Spare Parts Inventory Management
Spare parts management needs special treatment, somewhat different from the inventory management of regular items. This is because the purpose of keeping a stock of these I different – to serve as a replacement to the worn-out parts in the machinery.
The principle that A class items need to be stocked lower than B and C class items, will provide important guidelines to spare parts inventory control.
The inventory models we have discussed can also be applied to spare parts control. Just as the behavior of the consumption of spares is different from the consumption of the regular items in inventory, so also the supply of spares is different from the regular items. This being so, some modifications are necessary to the conventional inventory and safety stock models.
Spares parts can be classified for stocking policy analysis.
- Maintenance or breakdown spares: There are the spares which are required in large quantities at more or less frequent periodic intervals as and when the breakdowns occur. These resemble, somewhat, the regular inventory items in their consumption patterns. To some extent, the analysis for stocking policies of the spares could be similar to that of the regular items in inventory
- Insurance spares: The purpose of these spares is to provide an insurance against the relatively remotely possible breakdown or failure of an equipment / component. The probability that such a component / equipment will survive the life-time of the machinery or plant is quite high. The reliability of such spares has been observed to be as high as 95 to 99% over the life span of the machinery. These spares are sparingly needed. But they are needed all the same because they may hold up production resulting in considerable losses for want of them. Many of these spares are, also high value items. These spares are, by and large, procured along with the capital equipments. At the time of the purchase of the capital equipment itself a decision regarding the purchase of the insurance spare is also made. Generally, the decision with regard to insurance spares may be to buy either no spare or to buy a spare.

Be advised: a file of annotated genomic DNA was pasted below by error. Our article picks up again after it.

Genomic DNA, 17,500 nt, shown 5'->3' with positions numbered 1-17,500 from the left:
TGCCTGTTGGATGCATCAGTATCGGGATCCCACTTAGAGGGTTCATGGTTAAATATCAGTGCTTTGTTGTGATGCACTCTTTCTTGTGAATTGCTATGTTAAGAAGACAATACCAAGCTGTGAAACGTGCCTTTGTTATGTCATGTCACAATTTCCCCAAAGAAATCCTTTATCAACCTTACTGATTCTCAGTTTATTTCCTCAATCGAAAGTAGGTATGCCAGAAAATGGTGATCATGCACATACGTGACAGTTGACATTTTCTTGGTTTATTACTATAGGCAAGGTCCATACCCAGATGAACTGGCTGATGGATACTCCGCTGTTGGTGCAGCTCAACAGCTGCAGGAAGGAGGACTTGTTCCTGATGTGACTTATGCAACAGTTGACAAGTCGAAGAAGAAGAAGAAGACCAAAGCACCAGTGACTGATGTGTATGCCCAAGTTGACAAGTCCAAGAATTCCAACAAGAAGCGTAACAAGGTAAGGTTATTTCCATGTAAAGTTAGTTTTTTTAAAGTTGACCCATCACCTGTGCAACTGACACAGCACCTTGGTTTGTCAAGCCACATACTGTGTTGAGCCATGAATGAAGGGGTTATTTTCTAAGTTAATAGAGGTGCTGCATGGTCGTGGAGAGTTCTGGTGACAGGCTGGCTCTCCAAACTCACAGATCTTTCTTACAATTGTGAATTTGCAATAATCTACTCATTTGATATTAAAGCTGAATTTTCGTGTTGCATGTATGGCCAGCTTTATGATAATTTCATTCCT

- Capital spares: These are also high-reliability spares, but not as high as the insurance spares. The reliability is not as low as that of the maintenance spares as well. Moreover, these spares have relatively higher purchase cost than the breakdown spares. The decision regarding these spares is usually made at the time of purchase of the capital equipment itself. But the decision may be to buy anywhere from 0 to say 6 or 7 spares.
- Ratable spares: These are the reusable spare parts, which after their breakdown can be reconditioned and re-used. Typical examples are the step any in the car, jet-engine in aircraft, tyre tubes in cycles, electrical motors, etc. Since these have more than one life, the cycle of their various lives needs to be taken into consideration in the analysis of their inventory policy. After Spare Parts Inventory Management, we now turn our attention to:-
- Maintenance or Breakdown Spares: The rate of consumption or usage of spares can be derived from historical data regarding failure of the different components in the machinery. Failure statistics is important basic information for this analysis. If the failure times show a negative exponential distribution, the failure rates are distributed by means of Poisson distribution. If the failure times show a normal distribution due to aging or wear, then the failure rates will also show a normal distribution. From the failure statistics one can know the mean consumption rate of these spares and also find the level of consumption expected with a corresponding probability of its occurrence. Based on service level, the inventory level can be easily arrived at. The service level is given by the formula: Service level = Ku/ (Ku+K0) where, Ku= Opportunity cost of under-stock of one unit K0= Opportunity cost of overstock of one unit
- Capital Spares: As mentioned earlier, the decision here is to buy spares ranging anywhere from 0 to say 7 spares. These spares are bought along with the capital equipment. The reliabilities of such spares are much higher than those of the maintenance spares. Let us have the following notation:
C = Cost of spare parts
Cs = Cost of shortage per unit,
S = Salvage value of the spare parts when they are salvaged,
Pi = Probability that the demand for the capital spare parts is ‘i’ in number
N = Optimal number of spares required, and
TC = Total cost for stocking N items.
The demand may be either more than the optimal number N, or less than or equal to optimal number N. These are the two situations that are considered which have their own associated costs. The policy of buying N spare parts should be such that the total costs (i.e. summation for both the aforesaid situations) are Minimum